6. 6. <ul><li>An NSF ITR collaborative project with </li></ul><ul><li>University of Maryland, Baltimore County </li></ul><ul><li>University of Maryland, College Park </li></ul><ul><li>U. Of California, Davis </li></ul><ul><li>Rocky Mountain Biological Laboratory </li></ul>
  7. 7. Food Webs <ul><li>A food web models the trophic (feeding) relationships between organisms in an ecology </li></ul><ul><ul><li>Food web simulators are used to explore the consequences of changes in the ecology, such as the introduction or removal of a species </li></ul></ul><ul><ul><li>A locations food web is usually constructed from studies of the frequencies of the species found there and the known trophic relations among them. </li></ul></ul><ul><li>Goal: automatically construct a food web for a new location using existing data and knowledge </li></ul><ul><li>ELVIS: Ecosystem Location Visualization and Information System </li></ul>
  8. 8. East River Valley Trophic Web
  9. 9. Species List Constructor <ul><li>Click a county, get a species list </li></ul>
  10. 10. The problem <ul><li>We know which species exist in the location and can further restrict and fill in with other ecological models </li></ul><ul><li>But we don’t know which of them might be eaten by a potential invasive, or which might eat the invasive </li></ul><ul><li>We can reason from taxonomic data (similar species) and known natural history data (size, mass, habitat, etc.) to fill in the gaps. </li></ul>
  11. 11. Food Web Constructor <ul><li>Predict food web links using database and taxonomic reasoning. </li></ul>In an new estuary, Nile Tilapia could compete with ostracods (green) to eat algae. Predators (red) and prey (blue) of ostracods may be affected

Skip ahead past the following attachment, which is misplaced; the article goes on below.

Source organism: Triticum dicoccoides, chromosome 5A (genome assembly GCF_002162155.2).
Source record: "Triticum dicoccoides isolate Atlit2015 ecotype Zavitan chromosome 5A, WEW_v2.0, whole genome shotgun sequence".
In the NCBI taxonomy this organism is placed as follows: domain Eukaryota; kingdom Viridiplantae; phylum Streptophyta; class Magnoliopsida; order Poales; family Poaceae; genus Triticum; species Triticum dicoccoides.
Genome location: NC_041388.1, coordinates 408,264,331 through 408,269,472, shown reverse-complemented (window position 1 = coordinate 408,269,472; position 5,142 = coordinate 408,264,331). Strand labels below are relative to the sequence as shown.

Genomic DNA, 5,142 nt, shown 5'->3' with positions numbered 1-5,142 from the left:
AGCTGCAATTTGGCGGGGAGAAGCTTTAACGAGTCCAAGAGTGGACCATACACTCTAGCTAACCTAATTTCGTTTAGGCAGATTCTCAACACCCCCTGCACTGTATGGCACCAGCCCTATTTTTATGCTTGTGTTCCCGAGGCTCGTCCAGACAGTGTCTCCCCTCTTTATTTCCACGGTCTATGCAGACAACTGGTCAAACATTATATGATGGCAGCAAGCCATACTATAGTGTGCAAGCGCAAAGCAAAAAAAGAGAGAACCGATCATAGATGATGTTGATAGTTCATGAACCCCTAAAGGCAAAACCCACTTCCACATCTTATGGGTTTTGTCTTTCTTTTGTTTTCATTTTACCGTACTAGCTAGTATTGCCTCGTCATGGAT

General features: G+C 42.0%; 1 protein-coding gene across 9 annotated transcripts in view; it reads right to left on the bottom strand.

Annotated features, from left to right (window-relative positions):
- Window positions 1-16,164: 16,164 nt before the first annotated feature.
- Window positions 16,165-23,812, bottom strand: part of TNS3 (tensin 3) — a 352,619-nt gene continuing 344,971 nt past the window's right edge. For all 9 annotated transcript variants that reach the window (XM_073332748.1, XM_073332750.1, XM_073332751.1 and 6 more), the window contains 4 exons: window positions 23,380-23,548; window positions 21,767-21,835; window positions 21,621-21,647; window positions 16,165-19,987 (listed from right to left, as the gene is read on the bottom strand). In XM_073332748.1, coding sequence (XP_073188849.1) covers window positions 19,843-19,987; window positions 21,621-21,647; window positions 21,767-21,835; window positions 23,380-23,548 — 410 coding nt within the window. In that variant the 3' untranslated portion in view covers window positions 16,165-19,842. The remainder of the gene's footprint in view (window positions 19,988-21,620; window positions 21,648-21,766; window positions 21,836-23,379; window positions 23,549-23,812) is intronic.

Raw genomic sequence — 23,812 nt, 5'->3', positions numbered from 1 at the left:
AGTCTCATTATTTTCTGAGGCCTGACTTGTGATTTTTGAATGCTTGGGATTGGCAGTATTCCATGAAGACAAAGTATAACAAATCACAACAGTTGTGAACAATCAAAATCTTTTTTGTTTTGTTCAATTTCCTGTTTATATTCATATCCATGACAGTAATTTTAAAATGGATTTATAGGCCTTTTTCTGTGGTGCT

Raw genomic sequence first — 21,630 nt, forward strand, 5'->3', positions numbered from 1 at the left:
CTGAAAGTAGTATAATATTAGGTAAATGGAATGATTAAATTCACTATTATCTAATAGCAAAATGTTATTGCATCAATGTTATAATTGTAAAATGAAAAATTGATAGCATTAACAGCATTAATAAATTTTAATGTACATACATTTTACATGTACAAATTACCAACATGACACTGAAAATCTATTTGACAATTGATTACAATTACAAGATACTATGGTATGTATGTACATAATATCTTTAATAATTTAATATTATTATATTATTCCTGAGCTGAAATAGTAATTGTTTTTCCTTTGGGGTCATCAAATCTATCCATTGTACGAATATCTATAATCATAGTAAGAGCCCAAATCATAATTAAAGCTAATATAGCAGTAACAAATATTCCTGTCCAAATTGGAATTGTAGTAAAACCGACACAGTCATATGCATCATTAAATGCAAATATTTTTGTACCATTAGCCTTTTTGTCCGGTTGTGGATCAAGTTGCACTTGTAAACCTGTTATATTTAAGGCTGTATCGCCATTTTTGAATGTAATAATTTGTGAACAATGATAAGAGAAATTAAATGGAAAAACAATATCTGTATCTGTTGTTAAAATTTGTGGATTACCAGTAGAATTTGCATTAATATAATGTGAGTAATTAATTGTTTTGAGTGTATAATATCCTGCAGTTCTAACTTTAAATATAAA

12. 12. Evidence Provider <ul><li>Examine evidence for predicted links. </li></ul>
  13. 13. ELVIS <ul><li>Final goal: </li></ul><ul><li>ELVIS </li></ul><ul><li>(Ecosystem Location Visualization and Information System) as an integrated set of web services for constructing food webs for a given location. </li></ul>
  14. 14. Background Ontologies <ul><li>SpireEcoConcepts: </li></ul><ul><ul><li>confirmed and potential food web links </li></ul></ul><ul><ul><li>bibliographic information of food web studies </li></ul></ul><ul><ul><li>ecosystem terms </li></ul></ul><ul><ul><li>taxonomic ranks </li></ul></ul><ul><li>California Wildlife Habitat Relationships Ontology </li></ul><ul><ul><li>life history </li></ul></ul><ul><ul><li>geographic range </li></ul></ul><ul><ul><li>management information </li></ul></ul><ul><li>ETHAN (Evolutionary Trees and Natural History) Concepts and properties for ‘natural history’ information on species derived from data in the Animal diversity web and other taxonomic sources </li></ul>
  15. 15. Data representation: ETHAN Ontology <ul><li>ethan_animals.owl: phylogenetic information about organisms </li></ul><ul><li>ethan_keywords.owl: geographic range, habitats, physical description, trophic information, reproduction, lifespan, behavioral information, conservation Status </li></ul><ul><li>Information in triples: </li></ul><ul><ul><li>“ Esox lucius” is a subclass of “Esox” </li></ul></ul><ul><ul><li>“ Esox lucius” has max mass “1.4 kg” </li></ul></ul><ul><ul><li>“ Esox” eats “Actinopterygii” </li></ul></ul>